Another Form of Slave Ship: Local Nautical Technologies and Practices in the Persistence of the Senegambian Slave Trade (1818–1888)
Author(s): Pape Laity Diop
This is an abstract from the "To Move Forward We Must Look Back: The Slave Wrecks Project at 10 Years" session, at the 86th annual meeting of the Society for American Archaeology.
Despite its abolition by France in 1818, the slave trade continued along the coasts of Senegambia until 1888. When, in 1822, France created a special African naval squadron stationed at Gorée Island to patrol the West African coasts, slave traders in the Senegambia responded by developing new strategies to escape French vigilance. This paper explores these strategies, focusing in particular how slave traders began to use used less suspicious local dugout canoes to transfer slaves to the Cape Verde islands where the slaves were then loaded onto larger slave ships for transatlantic exportation. Examining the structural characteristics and technical efficiencies of these local watercraft that represent another form of “slave ship,” this paper also demonstrates how slave traders exploited the weakness of trafficking contraventions laws and the bad faith of authorities. These strategies effectively neutralized naval security, enabled the traffic to persist for almost 70 years after it became illegal, and even transformed the transatlantic segment of slaving voyages by significantly shortening the distance traveled on larger ships from Cape Verde, destined primarily for Cuba and Brazil.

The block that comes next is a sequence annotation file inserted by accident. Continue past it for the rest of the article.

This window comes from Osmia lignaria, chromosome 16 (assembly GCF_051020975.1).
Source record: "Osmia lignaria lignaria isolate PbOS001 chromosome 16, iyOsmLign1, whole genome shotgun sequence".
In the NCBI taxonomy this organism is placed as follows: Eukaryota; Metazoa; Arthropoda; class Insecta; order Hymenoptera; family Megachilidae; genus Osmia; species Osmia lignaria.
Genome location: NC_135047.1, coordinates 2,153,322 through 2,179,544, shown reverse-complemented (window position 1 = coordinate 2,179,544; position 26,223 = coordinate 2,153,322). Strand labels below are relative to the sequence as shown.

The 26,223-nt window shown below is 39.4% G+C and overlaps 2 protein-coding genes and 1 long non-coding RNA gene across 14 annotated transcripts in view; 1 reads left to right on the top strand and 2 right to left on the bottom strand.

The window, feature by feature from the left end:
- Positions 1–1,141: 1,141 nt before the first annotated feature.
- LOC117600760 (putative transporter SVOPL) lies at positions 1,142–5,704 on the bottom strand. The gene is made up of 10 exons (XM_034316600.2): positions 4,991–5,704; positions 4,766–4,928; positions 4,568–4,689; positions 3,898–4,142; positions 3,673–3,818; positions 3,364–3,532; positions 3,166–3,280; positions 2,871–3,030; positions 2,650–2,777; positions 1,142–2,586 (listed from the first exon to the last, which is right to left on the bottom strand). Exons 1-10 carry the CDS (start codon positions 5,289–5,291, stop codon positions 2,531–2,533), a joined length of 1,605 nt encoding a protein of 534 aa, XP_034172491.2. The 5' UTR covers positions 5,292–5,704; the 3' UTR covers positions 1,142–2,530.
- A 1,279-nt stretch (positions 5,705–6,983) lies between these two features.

Cite this Record
Another Form of Slave Ship: Local Nautical Technologies and Practices in the Persistence of the Senegambian Slave Trade (1818–1888). Pape Laity Diop. Presented at The 86th Annual Meeting of the Society for American Archaeology. 2021 ( tDAR id: 467107)
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min long: -18.809; min lat: -38.823 ; max long: 53.262; max lat: 38.823 ;
Abstract Id(s): 33412